The Future of U.S. Health Care

In Massachusetts, which has most of the key features of the national Health Care bill already in place, people are waiting to get insurance until they need treatment, then dropping it afterward.

Thousands of consumers are gaming Massachusetts’ 2006 health insurance law by buying insurance when they need to cover pricey medical care, such as fertility treatments and knee surgery, and then swiftly dropping coverage, a practice that insurance executives say is driving up costs for other people and small businesses.

The typical monthly premium for these short-term members was $400, but their average claims exceeded $2,200 per month. The previous year, the company’s data show it had even more high-spending, short-term members. Over those two years, the figures suggest the price tag ran into the millions.

Other insurers could not produce such detailed information for short-term customers but said they have witnessed a similar pattern. And, they said, the phenomenon is likely to be repeated on a grander scale when the new national health care law begins requiring most people to have insurance in 2014, unless federal regulators craft regulations to avoid the pitfall. [emphasis mine]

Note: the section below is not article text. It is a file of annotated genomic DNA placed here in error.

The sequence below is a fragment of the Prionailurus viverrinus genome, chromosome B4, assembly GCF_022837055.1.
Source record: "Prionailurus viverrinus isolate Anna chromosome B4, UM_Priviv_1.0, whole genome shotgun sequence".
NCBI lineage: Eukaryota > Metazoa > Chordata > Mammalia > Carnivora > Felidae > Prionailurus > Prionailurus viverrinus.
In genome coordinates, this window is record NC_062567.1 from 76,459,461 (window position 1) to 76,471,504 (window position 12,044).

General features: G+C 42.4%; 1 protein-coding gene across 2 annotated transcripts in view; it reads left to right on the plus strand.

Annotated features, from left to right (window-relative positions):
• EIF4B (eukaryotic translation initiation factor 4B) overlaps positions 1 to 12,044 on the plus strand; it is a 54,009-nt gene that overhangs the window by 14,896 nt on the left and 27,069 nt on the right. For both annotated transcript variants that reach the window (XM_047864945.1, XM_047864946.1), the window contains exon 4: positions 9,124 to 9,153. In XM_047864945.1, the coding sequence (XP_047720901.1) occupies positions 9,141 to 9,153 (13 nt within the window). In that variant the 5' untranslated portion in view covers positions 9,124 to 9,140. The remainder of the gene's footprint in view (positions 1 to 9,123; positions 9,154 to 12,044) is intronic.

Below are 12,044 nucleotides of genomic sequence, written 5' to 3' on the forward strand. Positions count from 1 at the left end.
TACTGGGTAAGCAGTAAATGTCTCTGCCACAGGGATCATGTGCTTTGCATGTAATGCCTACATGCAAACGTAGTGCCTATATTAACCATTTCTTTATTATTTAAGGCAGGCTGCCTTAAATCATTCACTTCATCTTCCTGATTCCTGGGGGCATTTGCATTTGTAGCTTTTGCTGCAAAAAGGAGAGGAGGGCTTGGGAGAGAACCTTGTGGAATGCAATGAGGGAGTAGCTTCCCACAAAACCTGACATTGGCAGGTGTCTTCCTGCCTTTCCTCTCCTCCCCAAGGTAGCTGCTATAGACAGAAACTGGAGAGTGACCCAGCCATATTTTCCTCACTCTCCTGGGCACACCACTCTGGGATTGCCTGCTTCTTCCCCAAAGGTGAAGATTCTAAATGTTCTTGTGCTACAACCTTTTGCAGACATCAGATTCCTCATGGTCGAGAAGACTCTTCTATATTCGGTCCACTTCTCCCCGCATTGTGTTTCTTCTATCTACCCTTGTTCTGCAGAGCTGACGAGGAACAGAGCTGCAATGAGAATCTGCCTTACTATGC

The problem is, it is less expensive for consumers—especially young and healthy people—to pay the monthly penalty of as much as $93 imposed under the state law for not having insurance, than to buy the coverage year-round. This is also the case under the federal health care overhaul legislation signed by the president, insurers say.

It’s hard to just pick out the important points here without quoting the whole thing. You should probably just go read it directly.

(h/t SayUncle)

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